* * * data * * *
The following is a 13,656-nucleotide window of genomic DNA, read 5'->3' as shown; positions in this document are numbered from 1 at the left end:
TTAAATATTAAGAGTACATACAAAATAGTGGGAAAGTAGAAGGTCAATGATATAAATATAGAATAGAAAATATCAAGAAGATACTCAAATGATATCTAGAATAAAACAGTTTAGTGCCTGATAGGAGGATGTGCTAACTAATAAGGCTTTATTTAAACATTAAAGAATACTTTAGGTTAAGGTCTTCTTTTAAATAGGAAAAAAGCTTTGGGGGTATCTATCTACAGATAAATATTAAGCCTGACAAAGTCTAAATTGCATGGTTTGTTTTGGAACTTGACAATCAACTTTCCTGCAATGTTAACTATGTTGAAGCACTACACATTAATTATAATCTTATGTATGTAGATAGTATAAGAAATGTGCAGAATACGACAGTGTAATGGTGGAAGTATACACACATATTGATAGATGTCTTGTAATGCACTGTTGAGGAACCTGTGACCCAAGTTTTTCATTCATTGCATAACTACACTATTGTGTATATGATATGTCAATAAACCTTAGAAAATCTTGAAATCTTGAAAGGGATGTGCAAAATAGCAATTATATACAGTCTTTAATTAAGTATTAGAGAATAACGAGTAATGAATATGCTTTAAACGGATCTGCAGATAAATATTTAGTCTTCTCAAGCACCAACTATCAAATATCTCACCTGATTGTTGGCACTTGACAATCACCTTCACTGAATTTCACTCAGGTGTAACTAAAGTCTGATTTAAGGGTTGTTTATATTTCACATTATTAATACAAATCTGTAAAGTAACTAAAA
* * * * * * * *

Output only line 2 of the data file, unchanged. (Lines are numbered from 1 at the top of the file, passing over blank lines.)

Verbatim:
TTAAATATTAAGAGTACATACAAAATAGTGGGAAAGTAGAAGGTCAATGATATAAATATAGAATAGAAAATATCAAGAAGATACTCAAATGATATCTAGAATAAAACAGTTTAGTGCCTGATAGGAGGATGTGCTAACTAATAAGGCTTTATTTAAACATTAAAGAATACTTTAGGTTAAGGTCTTCTTTTAAATAGGAAAAAAGCTTTGGGGGTATCTATCTACAGATAAATATTAAGCCTGACAAAGTCTAAATTGCATGGTTTGTTTTGGAACTTGACAATCAACTTTCCTGCAATGTTAACTATGTTGAAGCACTACACATTAATTATAATCTTATGTATGTAGATAGTATAAGAAATGTGCAGAATACGACAGTGTAATGGTGGAAGTATACACACATATTGATAGATGTCTTGTAATGCACTGTTGAGGAACCTGTGACCCAAGTTTTTCATTCATTGCATAACTACACTATTGTGTATATGATATGTCAATAAACCTTAGAAAATCTTGAAATCTTGAAAGGGATGTGCAAAATAGCAATTATATACAGTCTTTAATTAAGTATTAGAGAATAACGAGTAATGAATATGCTTTAAACGGATCTGCAGATAAATATTTAGTCTTCTCAAGCACCAACTATCAAATATCTCACCTGATTGTTGGCACTTGACAATCACCTTCACTGAATTTCACTCAGGTGTAACTAAAGTCTGATTTAAGGGTTGTTTATATTTCACATTATTAATACAAATCTGTAAAGTAACTAAAA